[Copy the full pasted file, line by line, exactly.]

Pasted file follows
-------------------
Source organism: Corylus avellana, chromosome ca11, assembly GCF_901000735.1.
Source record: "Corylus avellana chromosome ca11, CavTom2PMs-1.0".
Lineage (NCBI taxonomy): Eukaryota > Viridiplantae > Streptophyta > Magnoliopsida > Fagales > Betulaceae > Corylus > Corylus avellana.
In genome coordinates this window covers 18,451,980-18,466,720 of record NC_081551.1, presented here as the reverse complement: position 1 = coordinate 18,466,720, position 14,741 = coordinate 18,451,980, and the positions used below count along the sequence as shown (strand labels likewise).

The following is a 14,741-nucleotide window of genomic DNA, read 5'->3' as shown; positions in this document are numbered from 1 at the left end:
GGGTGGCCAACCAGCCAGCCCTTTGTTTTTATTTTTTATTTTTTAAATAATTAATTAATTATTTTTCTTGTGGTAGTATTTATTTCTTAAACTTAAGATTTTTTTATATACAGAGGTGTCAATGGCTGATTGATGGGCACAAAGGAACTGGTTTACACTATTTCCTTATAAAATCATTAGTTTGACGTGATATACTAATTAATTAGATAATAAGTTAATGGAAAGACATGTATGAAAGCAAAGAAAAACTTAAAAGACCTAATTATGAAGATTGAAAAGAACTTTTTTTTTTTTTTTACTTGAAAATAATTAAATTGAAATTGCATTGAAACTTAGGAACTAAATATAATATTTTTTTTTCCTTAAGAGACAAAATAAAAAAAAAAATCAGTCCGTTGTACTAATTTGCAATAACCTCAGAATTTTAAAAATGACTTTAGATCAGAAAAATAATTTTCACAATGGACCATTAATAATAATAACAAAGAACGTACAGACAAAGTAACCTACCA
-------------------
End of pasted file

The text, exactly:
Source organism: Corylus avellana, chromosome ca11, assembly GCF_901000735.1.
Source record: "Corylus avellana chromosome ca11, CavTom2PMs-1.0".
Lineage (NCBI taxonomy): Eukaryota > Viridiplantae > Streptophyta > Magnoliopsida > Fagales > Betulaceae > Corylus > Corylus avellana.
In genome coordinates this window covers 18,451,980-18,466,720 of record NC_081551.1, presented here as the reverse complement: position 1 = coordinate 18,466,720, position 14,741 = coordinate 18,451,980, and the positions used below count along the sequence as shown (strand labels likewise).

The following is a 14,741-nucleotide window of genomic DNA, read 5'->3' as shown; positions in this document are numbered from 1 at the left end:
GGGTGGCCAACCAGCCAGCCCTTTGTTTTTATTTTTTATTTTTTAAATAATTAATTAATTATTTTTCTTGTGGTAGTATTTATTTCTTAAACTTAAGATTTTTTTATATACAGAGGTGTCAATGGCTGATTGATGGGCACAAAGGAACTGGTTTACACTATTTCCTTATAAAATCATTAGTTTGACGTGATATACTAATTAATTAGATAATAAGTTAATGGAAAGACATGTATGAAAGCAAAGAAAAACTTAAAAGACCTAATTATGAAGATTGAAAAGAACTTTTTTTTTTTTTTTACTTGAAAATAATTAAATTGAAATTGCATTGAAACTTAGGAACTAAATATAATATTTTTTTTTCCTTAAGAGACAAAATAAAAAAAAAAATCAGTCCGTTGTACTAATTTGCAATAACCTCAGAATTTTAAAAATGACTTTAGATCAGAAAAATAATTTTCACAATGGACCATTAATAATAATAACAAAGAACGTACAGACAAAGTAACCTACCA